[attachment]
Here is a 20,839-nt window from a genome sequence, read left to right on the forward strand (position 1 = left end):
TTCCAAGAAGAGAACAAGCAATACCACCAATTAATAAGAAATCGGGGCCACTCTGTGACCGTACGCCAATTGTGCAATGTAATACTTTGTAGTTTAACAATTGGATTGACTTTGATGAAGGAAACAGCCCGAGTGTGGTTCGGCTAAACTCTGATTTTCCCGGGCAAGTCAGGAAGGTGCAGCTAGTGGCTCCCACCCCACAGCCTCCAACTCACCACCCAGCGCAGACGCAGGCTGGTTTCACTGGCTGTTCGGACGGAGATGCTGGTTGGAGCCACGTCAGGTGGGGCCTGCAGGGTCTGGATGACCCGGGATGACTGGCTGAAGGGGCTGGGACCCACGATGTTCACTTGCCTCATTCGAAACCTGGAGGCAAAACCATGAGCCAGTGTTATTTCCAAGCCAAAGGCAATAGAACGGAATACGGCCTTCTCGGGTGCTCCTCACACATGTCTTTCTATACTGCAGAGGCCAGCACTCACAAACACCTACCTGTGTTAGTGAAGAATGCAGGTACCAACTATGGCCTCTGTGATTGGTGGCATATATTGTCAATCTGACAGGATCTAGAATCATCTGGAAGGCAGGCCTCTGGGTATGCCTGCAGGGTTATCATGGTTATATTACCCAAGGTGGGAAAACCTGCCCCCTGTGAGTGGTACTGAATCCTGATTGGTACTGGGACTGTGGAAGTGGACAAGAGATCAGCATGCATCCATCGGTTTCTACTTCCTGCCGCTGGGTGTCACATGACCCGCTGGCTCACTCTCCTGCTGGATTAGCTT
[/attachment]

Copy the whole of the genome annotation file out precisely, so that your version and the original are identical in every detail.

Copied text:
Here is a 20,839-nt window from a genome sequence, read left to right on the forward strand (position 1 = left end):
TTCCAAGAAGAGAACAAGCAATACCACCAATTAATAAGAAATCGGGGCCACTCTGTGACCGTACGCCAATTGTGCAATGTAATACTTTGTAGTTTAACAATTGGATTGACTTTGATGAAGGAAACAGCCCGAGTGTGGTTCGGCTAAACTCTGATTTTCCCGGGCAAGTCAGGAAGGTGCAGCTAGTGGCTCCCACCCCACAGCCTCCAACTCACCACCCAGCGCAGACGCAGGCTGGTTTCACTGGCTGTTCGGACGGAGATGCTGGTTGGAGCCACGTCAGGTGGGGCCTGCAGGGTCTGGATGACCCGGGATGACTGGCTGAAGGGGCTGGGACCCACGATGTTCACTTGCCTCATTCGAAACCTGGAGGCAAAACCATGAGCCAGTGTTATTTCCAAGCCAAAGGCAATAGAACGGAATACGGCCTTCTCGGGTGCTCCTCACACATGTCTTTCTATACTGCAGAGGCCAGCACTCACAAACACCTACCTGTGTTAGTGAAGAATGCAGGTACCAACTATGGCCTCTGTGATTGGTGGCATATATTGTCAATCTGACAGGATCTAGAATCATCTGGAAGGCAGGCCTCTGGGTATGCCTGCAGGGTTATCATGGTTATATTACCCAAGGTGGGAAAACCTGCCCCCTGTGAGTGGTACTGAATCCTGATTGGTACTGGGACTGTGGAAGTGGACAAGAGATCAGCATGCATCCATCGGTTTCTACTTCCTGCCGCTGGGTGTCACATGACCCGCTGGCTCACTCTCCTGCTGGATTAGCTT